"Hot" Mexican musical genre picks up steam in U.S.

Sat Jul 19, 2008 9:14pm EDT
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By Leila Cobo

MIAMI (Billboard) - Mexico's music from the hotlands -- better-known by its Spanish term, "musica de tierra caliente" -- has long played second fiddle to its more popular cousin, duranguense.

But in the last several months, tierra caliente seems to have found its groove, with a new generation of acts increasingly populating the Billboard sales and airplay charts.

At the helm of this new wave of tierra caliente is Tierra Cali, a quintet that has been recording for a decade, but only began charting in the past year.

Tierra Cali currently has three titles on Billboard's Top Latin Albums chart, including "Mas Allaa de la Distancia" (Discos Ciudad/Venevision), which debuted at No. 8 last month and is entering its seventh week in the chart's top 20. It has already sold more than 70,000 copies in the United States, according to Nielsen SoundScan.

Tierra caliente's resurgence seems to be a mix of demographics and distribution. The music, a kind of techno-cumbia that includes traditional banda instruments plus synthesizers, sounds similar to musica duranguense, although not quite as frenetic, and, like duranguense, has been around for decades. But while duranguense found a second home in Chicago, allowing it to break big in the United States, tierra caliente remained a niche genre largely confined to its home (and hot, weather-wise) Mexican states of Michoacan, Guerrero and Mexico.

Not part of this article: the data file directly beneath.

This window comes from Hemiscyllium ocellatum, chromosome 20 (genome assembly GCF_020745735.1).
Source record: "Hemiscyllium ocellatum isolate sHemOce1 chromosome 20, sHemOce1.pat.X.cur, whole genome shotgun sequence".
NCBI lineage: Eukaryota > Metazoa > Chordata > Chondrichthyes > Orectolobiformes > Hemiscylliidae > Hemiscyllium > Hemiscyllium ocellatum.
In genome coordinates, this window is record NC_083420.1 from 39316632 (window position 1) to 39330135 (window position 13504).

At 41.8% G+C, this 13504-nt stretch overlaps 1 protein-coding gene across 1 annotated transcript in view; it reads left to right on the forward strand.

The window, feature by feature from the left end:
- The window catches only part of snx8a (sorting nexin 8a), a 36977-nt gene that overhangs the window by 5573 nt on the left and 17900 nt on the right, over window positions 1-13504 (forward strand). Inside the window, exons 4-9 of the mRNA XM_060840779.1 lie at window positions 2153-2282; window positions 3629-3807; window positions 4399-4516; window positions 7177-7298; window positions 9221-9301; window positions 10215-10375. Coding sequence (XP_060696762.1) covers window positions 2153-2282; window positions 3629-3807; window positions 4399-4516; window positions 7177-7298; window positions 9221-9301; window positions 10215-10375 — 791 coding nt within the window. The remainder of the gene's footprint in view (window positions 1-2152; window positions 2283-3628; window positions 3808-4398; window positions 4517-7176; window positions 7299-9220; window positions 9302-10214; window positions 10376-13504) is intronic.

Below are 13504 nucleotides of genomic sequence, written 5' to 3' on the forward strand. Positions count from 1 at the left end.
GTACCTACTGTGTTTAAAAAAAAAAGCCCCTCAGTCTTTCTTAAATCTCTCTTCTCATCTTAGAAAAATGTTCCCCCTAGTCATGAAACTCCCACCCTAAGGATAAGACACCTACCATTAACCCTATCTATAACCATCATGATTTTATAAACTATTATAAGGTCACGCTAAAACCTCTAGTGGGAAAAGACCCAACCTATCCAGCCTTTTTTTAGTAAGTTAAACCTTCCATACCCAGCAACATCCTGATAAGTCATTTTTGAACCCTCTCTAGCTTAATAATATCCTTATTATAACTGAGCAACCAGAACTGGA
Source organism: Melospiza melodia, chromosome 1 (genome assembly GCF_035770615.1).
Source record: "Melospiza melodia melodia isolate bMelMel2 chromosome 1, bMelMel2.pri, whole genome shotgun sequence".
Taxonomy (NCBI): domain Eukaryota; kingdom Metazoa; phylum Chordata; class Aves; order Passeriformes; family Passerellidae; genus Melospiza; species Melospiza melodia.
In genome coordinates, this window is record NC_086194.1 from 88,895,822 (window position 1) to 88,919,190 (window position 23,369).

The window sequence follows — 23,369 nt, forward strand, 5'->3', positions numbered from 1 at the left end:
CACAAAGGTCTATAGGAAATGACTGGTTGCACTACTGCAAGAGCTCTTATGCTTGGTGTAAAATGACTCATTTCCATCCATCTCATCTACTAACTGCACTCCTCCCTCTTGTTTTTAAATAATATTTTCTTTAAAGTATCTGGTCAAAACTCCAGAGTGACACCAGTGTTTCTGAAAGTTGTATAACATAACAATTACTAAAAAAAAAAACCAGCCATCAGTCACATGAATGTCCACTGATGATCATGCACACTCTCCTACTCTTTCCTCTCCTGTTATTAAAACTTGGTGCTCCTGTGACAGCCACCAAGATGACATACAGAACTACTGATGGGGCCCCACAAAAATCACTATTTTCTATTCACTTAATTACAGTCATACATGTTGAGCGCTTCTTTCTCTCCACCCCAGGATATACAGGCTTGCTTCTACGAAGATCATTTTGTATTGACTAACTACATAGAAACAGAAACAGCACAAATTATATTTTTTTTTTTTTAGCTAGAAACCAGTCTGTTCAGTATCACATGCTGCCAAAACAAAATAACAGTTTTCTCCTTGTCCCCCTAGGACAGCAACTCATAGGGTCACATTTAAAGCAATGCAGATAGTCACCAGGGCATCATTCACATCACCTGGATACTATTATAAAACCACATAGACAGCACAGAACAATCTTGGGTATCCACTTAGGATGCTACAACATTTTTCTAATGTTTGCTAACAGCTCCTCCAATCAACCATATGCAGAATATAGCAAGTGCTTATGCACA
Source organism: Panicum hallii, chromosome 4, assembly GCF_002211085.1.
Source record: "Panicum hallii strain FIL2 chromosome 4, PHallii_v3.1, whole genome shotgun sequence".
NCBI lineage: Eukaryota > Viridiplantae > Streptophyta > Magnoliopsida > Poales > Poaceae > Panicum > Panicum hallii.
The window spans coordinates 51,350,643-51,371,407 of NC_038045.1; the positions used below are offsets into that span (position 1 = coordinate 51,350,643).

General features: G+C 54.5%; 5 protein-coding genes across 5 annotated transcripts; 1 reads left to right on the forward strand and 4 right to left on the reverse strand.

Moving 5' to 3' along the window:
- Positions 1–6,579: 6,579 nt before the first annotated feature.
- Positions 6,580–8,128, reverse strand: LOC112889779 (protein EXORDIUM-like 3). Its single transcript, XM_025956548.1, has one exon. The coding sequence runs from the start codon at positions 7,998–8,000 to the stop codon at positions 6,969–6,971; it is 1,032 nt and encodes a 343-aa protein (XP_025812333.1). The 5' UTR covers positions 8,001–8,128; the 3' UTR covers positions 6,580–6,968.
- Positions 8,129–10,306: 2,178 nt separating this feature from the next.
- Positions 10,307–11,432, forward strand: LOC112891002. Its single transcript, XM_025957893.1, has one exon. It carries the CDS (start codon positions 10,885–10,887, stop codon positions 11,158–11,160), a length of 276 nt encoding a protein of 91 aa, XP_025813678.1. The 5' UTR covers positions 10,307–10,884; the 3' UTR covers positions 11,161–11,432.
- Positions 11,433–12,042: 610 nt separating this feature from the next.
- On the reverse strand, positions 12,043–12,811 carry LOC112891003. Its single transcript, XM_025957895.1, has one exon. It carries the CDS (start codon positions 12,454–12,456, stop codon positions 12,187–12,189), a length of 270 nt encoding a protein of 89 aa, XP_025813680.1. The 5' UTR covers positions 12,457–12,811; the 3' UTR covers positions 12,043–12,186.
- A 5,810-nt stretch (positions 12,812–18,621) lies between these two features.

Tierra caliente, like duranguense, found a bigger commercial opening in the '90s, when techno-banda was born, a movement that blended traditional banda with electronic instruments. The tierra caliente groups took it a step further, quickening the pace and using keyboards.

But while the movement gained traction some three years ago thanks to groups like Beto y Sus Canarios and Triny y la Leyenda, things never took off like they did for duranguense.

Now, "duranguense is on the downturn and tierra caliente is taking shape," Venevision Internacional VP of music Jorge Pino says. The indie label, distributed via a joint venture with Universal, has a licensing deal in place with Mexico City-based Discos Ciudad, which specializes in tierra caliente, and whose roster includes Tierra Cali, Dinastia de Tuzantla and El Cejas.   Continued...